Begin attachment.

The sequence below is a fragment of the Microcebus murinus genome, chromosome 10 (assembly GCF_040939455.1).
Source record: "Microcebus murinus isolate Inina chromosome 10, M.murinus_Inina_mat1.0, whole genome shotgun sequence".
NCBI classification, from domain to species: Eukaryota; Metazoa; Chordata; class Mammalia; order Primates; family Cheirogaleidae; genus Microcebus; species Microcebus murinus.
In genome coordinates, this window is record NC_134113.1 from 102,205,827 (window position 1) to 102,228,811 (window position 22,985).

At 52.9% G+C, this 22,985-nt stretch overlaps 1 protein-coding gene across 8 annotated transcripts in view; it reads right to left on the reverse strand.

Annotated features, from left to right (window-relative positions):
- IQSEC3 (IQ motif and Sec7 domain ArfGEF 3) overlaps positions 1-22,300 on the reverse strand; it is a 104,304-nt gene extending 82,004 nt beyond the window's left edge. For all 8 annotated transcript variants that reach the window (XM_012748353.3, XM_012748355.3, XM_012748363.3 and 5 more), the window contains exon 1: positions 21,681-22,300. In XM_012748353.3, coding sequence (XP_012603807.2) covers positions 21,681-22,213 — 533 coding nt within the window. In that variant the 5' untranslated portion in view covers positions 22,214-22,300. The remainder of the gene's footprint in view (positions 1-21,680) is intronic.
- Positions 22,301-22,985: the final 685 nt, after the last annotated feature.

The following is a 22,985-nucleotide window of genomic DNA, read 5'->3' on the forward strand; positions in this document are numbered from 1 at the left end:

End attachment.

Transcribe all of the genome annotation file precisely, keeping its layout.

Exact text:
The sequence below is a fragment of the Microcebus murinus genome, chromosome 10 (assembly GCF_040939455.1).
Source record: "Microcebus murinus isolate Inina chromosome 10, M.murinus_Inina_mat1.0, whole genome shotgun sequence".
NCBI classification, from domain to species: Eukaryota; Metazoa; Chordata; class Mammalia; order Primates; family Cheirogaleidae; genus Microcebus; species Microcebus murinus.
In genome coordinates, this window is record NC_134113.1 from 102,205,827 (window position 1) to 102,228,811 (window position 22,985).

At 52.9% G+C, this 22,985-nt stretch overlaps 1 protein-coding gene across 8 annotated transcripts in view; it reads right to left on the reverse strand.

Annotated features, from left to right (window-relative positions):
- IQSEC3 (IQ motif and Sec7 domain ArfGEF 3) overlaps positions 1-22,300 on the reverse strand; it is a 104,304-nt gene extending 82,004 nt beyond the window's left edge. For all 8 annotated transcript variants that reach the window (XM_012748353.3, XM_012748355.3, XM_012748363.3 and 5 more), the window contains exon 1: positions 21,681-22,300. In XM_012748353.3, coding sequence (XP_012603807.2) covers positions 21,681-22,213 — 533 coding nt within the window. In that variant the 5' untranslated portion in view covers positions 22,214-22,300. The remainder of the gene's footprint in view (positions 1-21,680) is intronic.
- Positions 22,301-22,985: the final 685 nt, after the last annotated feature.

The following is a 22,985-nucleotide window of genomic DNA, read 5'->3' on the forward strand; positions in this document are numbered from 1 at the left end: